Home > One Snowy Night (Heartbreaker Bay #2.5)(11)

One Snowy Night (Heartbreaker Bay #2.5)(11)
Jill Shalvis

Rory looked at the time. Eleven thirty. On Christmas Eve, no less. Not good, not good at all, but she tried not to panic.

And failed miserably.

“So . . . what now?” she asked in what she hoped was a casual voice.

He glanced over at her as if maybe she’d given away her panic regardless. He pulled out his phone and looked at the screen. “Still no cell ser­vice,” he said in disgust. “I’m going to have to flag someone down for a jump-­start.”

She had no idea how long that would take but it surely wasn’t going to be quick and her heart sank. Getting home by dawn wasn’t looking good, but surely someone would stop. She looked out into the night.

Not another vehicle in sight.

It was like they were on Mars.

Use the past to fix the now . . . The woman’s words floated around in her head and it came to her that maybe this trip could be about more than just making up with her family. She could make up with Max. If he’d let her. “Max?”

“Yeah?”

“Did Cindy break up with you after I turned in the video?” she asked. “Is that why you’re mad at me?”

Max leaned forward and knocked his head against his steering wheel several times.

“Look,” she said softly. “I’m sorry. And I should’ve said that a long time ago. The video . . . it wasn’t about you—­”

Head still down, he snorted.

“It wasn’t,” she insisted.

Max shook his head, straightened, and slid out of the truck.

No doubt to get away from her.

Standing there in the glare of the headlights, legs spread, feet solidly planted against the wind and snow, he looked tough as hell.

But so was she, she reminded herself.

So she got out and stood next to him.

“What are you doing?” He had to raise his voice to be heard over the wind. “Get back inside.”

She couldn’t. She had to know; it was killing her. “What did I cost you, Max?”

He shoved his hands into his pockets. He was watching the highway, clearly willing a car to come along that he could flag down. But there was no one but her.

“Max, please,” she said. “Just tell me.”

He inhaled deeply. “Cindy got suspended,” he said. “A hand slap, considering. They didn’t know it was me in the tape but I had to—­” He shook his head. “We’d already moved on from each other but I still couldn’t not say anything . . . ”

She wasn’t going to like this story, she could tell. “You came forward,” she guessed.

He shrugged, like there’d been no other option.

How had she not seen that coming? No way would a guy like Max let a girl take all the blame for something he’d been involved in as well.

“And then I was suspended too,” he said.

“Oh, Max,” she breathed. “I’m so sorry.”

He turned to her then, his eyes hard. “It wasn’t the suspension that got me. Hell, I deserved it. I did it. I was there and I knew we shouldn’t be and I’m just lucky I wasn’t expelled. But Coach . . . he was royally pissed off and looking for blood. He cut me from the team for misconduct, which broke the verbal contract I had to go play for Michigan State. They dumped me.”

She stared at him in horror. “But you were so good,” she said. “Why didn’t someone else pick you up?”

“Most teams were already full. After I graduated, I could’ve walked on somewhere and tried out, but we couldn’t afford for me to go anywhere without a guaranteed scholarship. So I didn’t.”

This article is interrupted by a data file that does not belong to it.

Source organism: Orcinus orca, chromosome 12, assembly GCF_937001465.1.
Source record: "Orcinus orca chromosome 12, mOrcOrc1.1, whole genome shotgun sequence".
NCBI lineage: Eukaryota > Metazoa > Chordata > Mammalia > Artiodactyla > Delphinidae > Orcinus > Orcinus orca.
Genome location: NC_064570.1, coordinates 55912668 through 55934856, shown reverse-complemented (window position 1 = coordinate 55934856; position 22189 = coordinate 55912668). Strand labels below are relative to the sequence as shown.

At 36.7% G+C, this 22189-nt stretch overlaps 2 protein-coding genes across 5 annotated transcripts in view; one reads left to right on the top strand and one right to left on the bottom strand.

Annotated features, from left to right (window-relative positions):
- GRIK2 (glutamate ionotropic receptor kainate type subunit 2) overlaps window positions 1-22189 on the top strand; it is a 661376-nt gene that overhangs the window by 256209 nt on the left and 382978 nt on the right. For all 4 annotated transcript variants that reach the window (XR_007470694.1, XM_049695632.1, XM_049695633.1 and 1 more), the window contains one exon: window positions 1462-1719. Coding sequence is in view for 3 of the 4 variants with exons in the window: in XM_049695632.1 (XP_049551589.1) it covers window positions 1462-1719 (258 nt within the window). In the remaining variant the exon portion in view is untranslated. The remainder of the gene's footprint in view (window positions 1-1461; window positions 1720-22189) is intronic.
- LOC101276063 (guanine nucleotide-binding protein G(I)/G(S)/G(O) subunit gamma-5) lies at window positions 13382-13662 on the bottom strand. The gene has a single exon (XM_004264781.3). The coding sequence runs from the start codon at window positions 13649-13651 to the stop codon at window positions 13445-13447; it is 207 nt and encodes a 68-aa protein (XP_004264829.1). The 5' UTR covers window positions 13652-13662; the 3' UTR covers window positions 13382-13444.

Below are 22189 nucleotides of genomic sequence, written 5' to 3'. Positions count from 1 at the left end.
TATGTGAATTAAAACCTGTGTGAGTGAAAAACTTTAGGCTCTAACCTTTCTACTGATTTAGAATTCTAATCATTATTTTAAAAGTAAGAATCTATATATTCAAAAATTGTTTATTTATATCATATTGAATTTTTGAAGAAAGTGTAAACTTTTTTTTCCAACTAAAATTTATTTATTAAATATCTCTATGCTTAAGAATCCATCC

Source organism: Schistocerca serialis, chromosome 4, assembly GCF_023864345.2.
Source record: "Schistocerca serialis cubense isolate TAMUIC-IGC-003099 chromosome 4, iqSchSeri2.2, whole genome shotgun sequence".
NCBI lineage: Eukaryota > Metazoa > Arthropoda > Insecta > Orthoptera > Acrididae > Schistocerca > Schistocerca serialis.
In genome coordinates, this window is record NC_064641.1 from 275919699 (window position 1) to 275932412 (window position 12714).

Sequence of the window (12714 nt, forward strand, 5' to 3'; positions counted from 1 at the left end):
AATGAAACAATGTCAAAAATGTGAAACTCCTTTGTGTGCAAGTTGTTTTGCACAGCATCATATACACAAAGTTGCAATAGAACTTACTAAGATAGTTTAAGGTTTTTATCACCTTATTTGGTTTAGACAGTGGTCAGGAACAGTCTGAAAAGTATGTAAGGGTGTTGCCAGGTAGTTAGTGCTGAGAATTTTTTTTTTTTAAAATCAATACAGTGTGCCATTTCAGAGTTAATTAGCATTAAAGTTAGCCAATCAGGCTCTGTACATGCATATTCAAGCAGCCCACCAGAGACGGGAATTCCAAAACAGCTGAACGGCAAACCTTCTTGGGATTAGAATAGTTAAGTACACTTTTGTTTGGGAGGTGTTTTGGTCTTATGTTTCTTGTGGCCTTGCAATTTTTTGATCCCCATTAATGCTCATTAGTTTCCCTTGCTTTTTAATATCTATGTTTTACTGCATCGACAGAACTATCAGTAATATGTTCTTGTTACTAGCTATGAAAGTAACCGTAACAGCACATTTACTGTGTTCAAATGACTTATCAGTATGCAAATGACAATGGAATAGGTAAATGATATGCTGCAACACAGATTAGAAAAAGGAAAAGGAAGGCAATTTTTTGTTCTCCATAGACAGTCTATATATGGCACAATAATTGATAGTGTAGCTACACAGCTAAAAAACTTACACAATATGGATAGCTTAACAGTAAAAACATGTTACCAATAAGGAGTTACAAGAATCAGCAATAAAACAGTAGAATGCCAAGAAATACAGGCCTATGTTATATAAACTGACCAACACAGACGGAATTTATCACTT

She told herself it was the wind and icy cold stinging her eyes. “Max, I—­”

“If you’re about to say you’re sorry, save it.”

“But—­”

“Someone’s coming,” he said, eyes sharp on the road. “Get back in the truck—­”

“Max—­”

“Dammit, Rory, this isn’t exactly safe, okay? We’re out on the highway, fairly defenseless. I want you locked in the truck until I see who stops for us.”

Okay, she got that, but she hated the idea of him being out here on his own.

He laughed a little harshly, as if reading her thoughts. “I might not have ended up with a degree but trust me, princess, I’m qualified for this.”

“Call me princess one more time and I’ll—­”

“Truck,” he said tightly.

Getting that she was a liability at the moment, she did as he’d asked and got into the truck.

Which was when she realized it was empty of one oversized Doberman. “Carl?”

Nothing.

Where the hell had he gone? Realizing he must have escaped when she’d gotten out, she whirled back around to get her eyes on Max. She watched him step closer to the approaching car but not too close, bending down a little to peek into the passenger window when it slid down only a few inches.

He looked like quite the imposing figure, tall, built, fiercely serious in the moment, and she wondered what they were talking about.

Then he turned his head and looked right at her through the windshield and she knew. They were talking about her.

Max nodded to the person in the car and then he strode through the driving snow toward her.

“Max,” she said immediately when he came around, not to the driver’s side but to her passenger side and opened the door. “Carl’s gone.”

He stood there in the vee of space between the door and the body of the truck, sheltering her from the worst of the storm. “He probably went into the woods to do his business. He’ll be right back. About the car—­”

“Are they going to help?” she asked.

“It’s a guy in a big hurry to get to his wife,” he said. “She’s in labor at the hospital in Tahoe. He promised to call for a tow truck as soon as he got over the summit and got any reception.”

“Do you think he will?”

Max shrugged. “I hope so. I know him, or I know who he is. He works with my older sister at the post office. He’s a good guy, married with three other kids. He says you can hitch a ride with him so you won’t miss Christmas morning. But you have to decide right this minute. He’s out of time.”

If she went, she could get home by dawn and make amends with her family. It was perfect and she was grateful for the offer but—­

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